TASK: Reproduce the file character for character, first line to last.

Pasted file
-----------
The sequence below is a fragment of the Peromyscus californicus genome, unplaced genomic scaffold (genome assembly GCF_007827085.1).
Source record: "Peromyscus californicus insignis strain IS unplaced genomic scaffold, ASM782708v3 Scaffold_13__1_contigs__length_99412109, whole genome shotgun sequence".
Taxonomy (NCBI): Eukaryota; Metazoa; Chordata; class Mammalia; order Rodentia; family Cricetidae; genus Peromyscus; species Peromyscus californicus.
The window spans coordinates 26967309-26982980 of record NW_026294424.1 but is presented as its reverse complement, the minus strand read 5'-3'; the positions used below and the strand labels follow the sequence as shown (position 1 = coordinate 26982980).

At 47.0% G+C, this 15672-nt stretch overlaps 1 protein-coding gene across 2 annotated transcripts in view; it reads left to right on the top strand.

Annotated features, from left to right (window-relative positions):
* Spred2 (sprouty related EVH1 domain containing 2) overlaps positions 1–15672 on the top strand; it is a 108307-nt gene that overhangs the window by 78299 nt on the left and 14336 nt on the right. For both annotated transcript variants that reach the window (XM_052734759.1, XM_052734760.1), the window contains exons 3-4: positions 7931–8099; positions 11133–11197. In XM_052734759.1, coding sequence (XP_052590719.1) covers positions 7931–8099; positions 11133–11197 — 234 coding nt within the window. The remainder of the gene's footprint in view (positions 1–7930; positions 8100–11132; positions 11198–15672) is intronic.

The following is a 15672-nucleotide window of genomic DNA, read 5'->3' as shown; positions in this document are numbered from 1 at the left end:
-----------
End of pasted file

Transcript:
The sequence below is a fragment of the Peromyscus californicus genome, unplaced genomic scaffold (genome assembly GCF_007827085.1).
Source record: "Peromyscus californicus insignis strain IS unplaced genomic scaffold, ASM782708v3 Scaffold_13__1_contigs__length_99412109, whole genome shotgun sequence".
Taxonomy (NCBI): Eukaryota; Metazoa; Chordata; class Mammalia; order Rodentia; family Cricetidae; genus Peromyscus; species Peromyscus californicus.
The window spans coordinates 26967309-26982980 of record NW_026294424.1 but is presented as its reverse complement, the minus strand read 5'-3'; the positions used below and the strand labels follow the sequence as shown (position 1 = coordinate 26982980).

At 47.0% G+C, this 15672-nt stretch overlaps 1 protein-coding gene across 2 annotated transcripts in view; it reads left to right on the top strand.

Annotated features, from left to right (window-relative positions):
* Spred2 (sprouty related EVH1 domain containing 2) overlaps positions 1–15672 on the top strand; it is a 108307-nt gene that overhangs the window by 78299 nt on the left and 14336 nt on the right. For both annotated transcript variants that reach the window (XM_052734759.1, XM_052734760.1), the window contains exons 3-4: positions 7931–8099; positions 11133–11197. In XM_052734759.1, coding sequence (XP_052590719.1) covers positions 7931–8099; positions 11133–11197 — 234 coding nt within the window. The remainder of the gene's footprint in view (positions 1–7930; positions 8100–11132; positions 11198–15672) is intronic.

The following is a 15672-nucleotide window of genomic DNA, read 5'->3' as shown; positions in this document are numbered from 1 at the left end: